Russian director Sergei Eisenstein and French director Jean Vigo may not have a lot in common beyond the release this week of their first features on DVD and Blu-ray, but they share one distinction. Both got it right the first time out.
In Vigo's case, that's a bittersweet thing to say. Although he made a couple of other short films, his legacy consists of a brilliant 44-minute exercise in satire and surrealism, Zéro de conduite ( Zero for Conduct, 1933), and a more straightforward but beautifully told 87-minute feature about two newlyweds, L'Atalante (1934). Months after finishing L'Atalante, he died at 29 of rheumatic septicemia.
He wasn't appreciated in his lifetime. Zéro de conduite, in which boarding-school students stage a rebellion, was banned by French censors on the grounds that it might "hinder the maintenance of order." There would be no public screening until after the Second World War.
When L'Atalante was shown to theatre owners at the start of 1934, they found it long and boring. The distributor, Gaumont Films, chopped out scenes and replaced sections of Maurice Jaubert's score with a popular song of the day, The Passing Barge. It was only in 1990 that Gaumont released a largely restored version, the one included in this week's Criterion set, The Complete Jean Vigo.
Zéro de conduite begins as schoolboys arrive at a school overseen by grotesques and martinets, save for a new monitor (Jean Dasté) who encourages their high spirits. Vigo, who was paying tribute to his late anarchist father (strangled while in prison for pacifism) and exorcising demons from his own boarding-school days, creates a world in which anything goes. A carefree march through the village is so intoxicating that François Truffaut imitated it in his 1959 film The 400 Blows. Lindsay Anderson borrowed the climactic rooftop rebellion for his 1968 movie If….
With L'Atalante, Vigo was required to use someone else's story, but he had room to improvise. Jean (Dasté again) is the handsome skipper of a barge that travels between Paris and Le Havre. He marries Juliette (Dita Parlo), a vivacious beauty who suddenly finds herself in cramped quarters on a barge with a dozen stray cats and a hygiene-averse scalawag (the great Michel Simon, echoing his scruffy character from Jean Renoir's Boudu Saved from Drowning).
The strain tells. Boy loses girl; boy gets girl. Throughout, Vigo captures the lovers' passion, the energy of a Paris dance hall and always, always, the world of the barge. Vigo treated the weather as a challenge. If it was foggy, he added smoke to the fog. If it rained, he lit up the rain.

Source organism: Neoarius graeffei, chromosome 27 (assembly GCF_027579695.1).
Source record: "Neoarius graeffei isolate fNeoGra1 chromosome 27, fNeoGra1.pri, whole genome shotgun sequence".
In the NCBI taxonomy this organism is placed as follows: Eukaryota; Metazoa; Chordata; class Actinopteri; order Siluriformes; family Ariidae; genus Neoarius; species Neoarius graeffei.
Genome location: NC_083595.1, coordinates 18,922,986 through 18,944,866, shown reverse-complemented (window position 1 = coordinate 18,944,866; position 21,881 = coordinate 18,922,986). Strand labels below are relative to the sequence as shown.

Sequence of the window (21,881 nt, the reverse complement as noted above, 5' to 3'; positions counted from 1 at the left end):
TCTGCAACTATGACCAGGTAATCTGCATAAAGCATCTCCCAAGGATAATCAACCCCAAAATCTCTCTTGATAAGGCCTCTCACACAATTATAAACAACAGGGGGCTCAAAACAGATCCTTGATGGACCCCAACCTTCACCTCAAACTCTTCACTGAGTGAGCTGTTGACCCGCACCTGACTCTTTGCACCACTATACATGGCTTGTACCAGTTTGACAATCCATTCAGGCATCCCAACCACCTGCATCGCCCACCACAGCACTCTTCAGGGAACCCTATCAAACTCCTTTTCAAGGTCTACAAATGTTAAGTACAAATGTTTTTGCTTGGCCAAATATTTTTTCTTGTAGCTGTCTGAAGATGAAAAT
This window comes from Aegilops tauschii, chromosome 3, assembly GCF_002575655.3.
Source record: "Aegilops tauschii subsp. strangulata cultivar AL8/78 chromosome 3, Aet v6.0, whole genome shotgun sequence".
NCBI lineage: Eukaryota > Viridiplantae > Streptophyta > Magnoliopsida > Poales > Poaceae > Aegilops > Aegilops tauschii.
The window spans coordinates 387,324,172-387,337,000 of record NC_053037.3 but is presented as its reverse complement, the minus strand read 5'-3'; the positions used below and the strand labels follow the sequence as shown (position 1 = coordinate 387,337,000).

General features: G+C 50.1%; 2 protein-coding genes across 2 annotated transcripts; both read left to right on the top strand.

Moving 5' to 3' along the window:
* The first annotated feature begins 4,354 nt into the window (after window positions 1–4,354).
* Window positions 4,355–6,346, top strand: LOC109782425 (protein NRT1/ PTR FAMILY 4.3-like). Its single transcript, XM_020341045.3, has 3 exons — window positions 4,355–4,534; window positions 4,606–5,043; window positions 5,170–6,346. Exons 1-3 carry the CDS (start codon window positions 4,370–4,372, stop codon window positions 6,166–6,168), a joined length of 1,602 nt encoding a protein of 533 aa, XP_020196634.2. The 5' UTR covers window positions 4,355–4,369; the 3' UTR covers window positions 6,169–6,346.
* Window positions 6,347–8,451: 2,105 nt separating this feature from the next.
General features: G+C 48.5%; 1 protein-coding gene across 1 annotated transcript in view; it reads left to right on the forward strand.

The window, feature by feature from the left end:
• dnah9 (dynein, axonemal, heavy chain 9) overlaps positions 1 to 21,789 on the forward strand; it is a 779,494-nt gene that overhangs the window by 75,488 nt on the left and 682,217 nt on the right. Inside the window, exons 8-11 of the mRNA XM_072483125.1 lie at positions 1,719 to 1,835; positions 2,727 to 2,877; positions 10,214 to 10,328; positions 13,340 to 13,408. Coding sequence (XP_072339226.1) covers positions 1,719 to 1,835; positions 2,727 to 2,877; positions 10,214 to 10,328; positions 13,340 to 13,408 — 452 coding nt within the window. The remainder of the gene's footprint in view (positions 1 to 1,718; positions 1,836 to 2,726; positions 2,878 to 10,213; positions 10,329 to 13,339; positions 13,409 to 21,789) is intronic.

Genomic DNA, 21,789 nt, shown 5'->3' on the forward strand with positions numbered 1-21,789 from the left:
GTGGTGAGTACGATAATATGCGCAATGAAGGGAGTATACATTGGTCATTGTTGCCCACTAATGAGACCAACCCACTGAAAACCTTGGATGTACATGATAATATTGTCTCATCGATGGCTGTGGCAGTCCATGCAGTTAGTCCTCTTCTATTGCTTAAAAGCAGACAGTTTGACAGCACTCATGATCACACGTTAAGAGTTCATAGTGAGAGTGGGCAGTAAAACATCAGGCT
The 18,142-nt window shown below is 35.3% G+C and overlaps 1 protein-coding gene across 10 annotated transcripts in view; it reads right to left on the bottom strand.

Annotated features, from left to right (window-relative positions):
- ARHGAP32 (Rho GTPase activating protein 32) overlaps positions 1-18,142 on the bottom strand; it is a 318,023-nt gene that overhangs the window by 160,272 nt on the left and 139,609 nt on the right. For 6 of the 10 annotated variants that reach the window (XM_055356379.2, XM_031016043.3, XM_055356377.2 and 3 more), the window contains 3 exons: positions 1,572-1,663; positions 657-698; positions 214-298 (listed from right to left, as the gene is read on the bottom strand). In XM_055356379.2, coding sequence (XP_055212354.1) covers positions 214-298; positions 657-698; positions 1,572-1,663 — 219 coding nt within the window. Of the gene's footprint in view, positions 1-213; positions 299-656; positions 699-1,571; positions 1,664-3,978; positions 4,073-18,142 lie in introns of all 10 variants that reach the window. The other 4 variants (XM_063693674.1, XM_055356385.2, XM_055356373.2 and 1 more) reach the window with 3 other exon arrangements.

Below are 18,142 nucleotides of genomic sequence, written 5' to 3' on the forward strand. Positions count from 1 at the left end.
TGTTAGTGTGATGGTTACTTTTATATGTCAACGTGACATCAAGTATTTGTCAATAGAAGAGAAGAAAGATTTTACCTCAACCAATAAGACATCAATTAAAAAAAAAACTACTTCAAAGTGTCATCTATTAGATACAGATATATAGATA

Eisenstein, part of a new wave of directors after the Russian Revolution, proved with the silent feature Strike (1925, released by Kino) that he was a master of visual storytelling. The fact-based tale of a factory strike in pre-revolutionary Russia isn't much on nuance – workers are heroic, fat-cat bosses are evil – but the real story is in the rich images and dynamic editing. This is a thriller told with an assuredness astonishing from a theatrical set designer who had never before made a movie. He would, of course, go on to make such masterpieces as Battleship Potemkin and Alexander Nevsky.
His crowd scenes are easy to follow. He plays with light and shadow, setting scenes in silhouette for dramatic effect. He revels in geometric patterns. His juxtapositions may not be subtle – a boss squeezes the juice from fruit in his headquarters while soldiers on horseback trample starving workers – but they have power.
Oh, and figures in a scrapbook come to life, waving as if leaning out of windows. In your face, Harry Potter.
ALSO OUT THIS WEEK
The Perfect Host (2010) For the first half hour, this movie seems a standard tale about a wounded bank robber (Clayne Crawford, strongly recalling Ray Liotta) who talks his way into the home of a rich man ( Frasier's David Hyde Pierce) and threatens death if the man doesn't co-operate. The viewer expects the tables to be turned, and they are, violently, but the final hour is a surprisingly and entertainingly twisty ride. Expect elements of a police thriller and echoes of such puzzle films as Sleuth. Australian writer-director-editor Nick Tomnay based this on an earlier short film he made, clips from which are in the making-of bonus.
In a Better World (2010) Danish director Susanne Bier has said that even intrinsically good people may find it difficult to stay good in a hostile world. Here, she and writer Anders Thomas Jensen test that proposition in different ways, as characters – a doctor treating patients in Africa, his bullied son in Denmark – must decide how far they can be pushed before exacting revenge. Don't bet all your money on sweetness and light. The movie won the Oscar for best foreign-language film of 2010.
The Incredible Shrinking Man (1957) Those who haven't seen this black-and-white sci-fi classic may think it's a goofy special-effects film. It's not. Adapted by Richard Matheson from his novel The Shrinking Man, it's an often wrenching tale of a man (Grant Williams, wooden but serviceable), who passes through a radiation cloud and, six months later, begins slowly shrinking. The movie may be taken as an adventure tale (the cat becomes a foe, the staircase a mountain), a metaphor for illness or aging, a tribute to the indomitability of the spirit or all of the above. The special effects vary between powerful and amusingly rudimentary. Not for young children.